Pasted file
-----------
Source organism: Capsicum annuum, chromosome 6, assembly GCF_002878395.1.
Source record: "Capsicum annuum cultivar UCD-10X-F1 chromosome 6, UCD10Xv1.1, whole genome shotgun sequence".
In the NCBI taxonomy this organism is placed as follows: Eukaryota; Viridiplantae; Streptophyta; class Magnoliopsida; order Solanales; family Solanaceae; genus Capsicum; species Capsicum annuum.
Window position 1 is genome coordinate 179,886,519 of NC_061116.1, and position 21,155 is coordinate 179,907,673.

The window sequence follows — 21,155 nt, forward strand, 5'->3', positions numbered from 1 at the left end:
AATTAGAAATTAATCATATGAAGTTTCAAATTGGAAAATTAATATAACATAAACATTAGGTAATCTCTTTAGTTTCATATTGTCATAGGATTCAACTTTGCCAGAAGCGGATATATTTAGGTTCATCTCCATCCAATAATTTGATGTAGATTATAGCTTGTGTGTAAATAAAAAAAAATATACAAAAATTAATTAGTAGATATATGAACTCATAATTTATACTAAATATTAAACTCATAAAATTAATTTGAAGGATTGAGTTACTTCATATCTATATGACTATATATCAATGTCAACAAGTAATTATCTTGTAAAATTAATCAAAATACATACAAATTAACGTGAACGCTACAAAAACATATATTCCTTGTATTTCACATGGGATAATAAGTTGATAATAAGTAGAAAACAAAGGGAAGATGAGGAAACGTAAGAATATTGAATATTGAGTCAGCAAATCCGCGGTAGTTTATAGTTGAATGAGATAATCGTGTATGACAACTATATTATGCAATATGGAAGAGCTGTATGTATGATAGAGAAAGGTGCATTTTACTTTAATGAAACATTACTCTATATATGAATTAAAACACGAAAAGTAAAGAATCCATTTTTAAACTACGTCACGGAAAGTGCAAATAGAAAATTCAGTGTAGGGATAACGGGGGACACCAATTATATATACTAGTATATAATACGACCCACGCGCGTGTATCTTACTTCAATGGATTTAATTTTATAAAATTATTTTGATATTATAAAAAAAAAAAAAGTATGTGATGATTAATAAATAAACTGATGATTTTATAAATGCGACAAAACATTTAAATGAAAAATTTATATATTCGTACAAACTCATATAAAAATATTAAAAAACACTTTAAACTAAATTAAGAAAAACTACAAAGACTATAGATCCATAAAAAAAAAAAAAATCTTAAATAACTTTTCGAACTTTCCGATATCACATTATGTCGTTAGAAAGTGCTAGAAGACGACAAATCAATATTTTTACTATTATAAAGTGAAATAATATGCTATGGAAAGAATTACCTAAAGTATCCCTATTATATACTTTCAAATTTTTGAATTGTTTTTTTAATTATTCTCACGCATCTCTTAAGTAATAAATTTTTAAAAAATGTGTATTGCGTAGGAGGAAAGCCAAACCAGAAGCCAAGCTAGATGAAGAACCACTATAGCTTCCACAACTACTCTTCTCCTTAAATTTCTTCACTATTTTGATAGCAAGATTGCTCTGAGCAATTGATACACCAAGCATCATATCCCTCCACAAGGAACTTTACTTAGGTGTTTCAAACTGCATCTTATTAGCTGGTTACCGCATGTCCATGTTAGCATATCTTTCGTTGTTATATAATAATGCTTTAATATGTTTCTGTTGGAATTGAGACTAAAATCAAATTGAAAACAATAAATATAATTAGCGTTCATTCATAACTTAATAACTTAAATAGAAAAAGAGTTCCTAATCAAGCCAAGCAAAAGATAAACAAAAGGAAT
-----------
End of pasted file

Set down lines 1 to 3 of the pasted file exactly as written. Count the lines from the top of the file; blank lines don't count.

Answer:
Source organism: Capsicum annuum, chromosome 6, assembly GCF_002878395.1.
Source record: "Capsicum annuum cultivar UCD-10X-F1 chromosome 6, UCD10Xv1.1, whole genome shotgun sequence".
In the NCBI taxonomy this organism is placed as follows: Eukaryota; Viridiplantae; Streptophyta; class Magnoliopsida; order Solanales; family Solanaceae; genus Capsicum; species Capsicum annuum.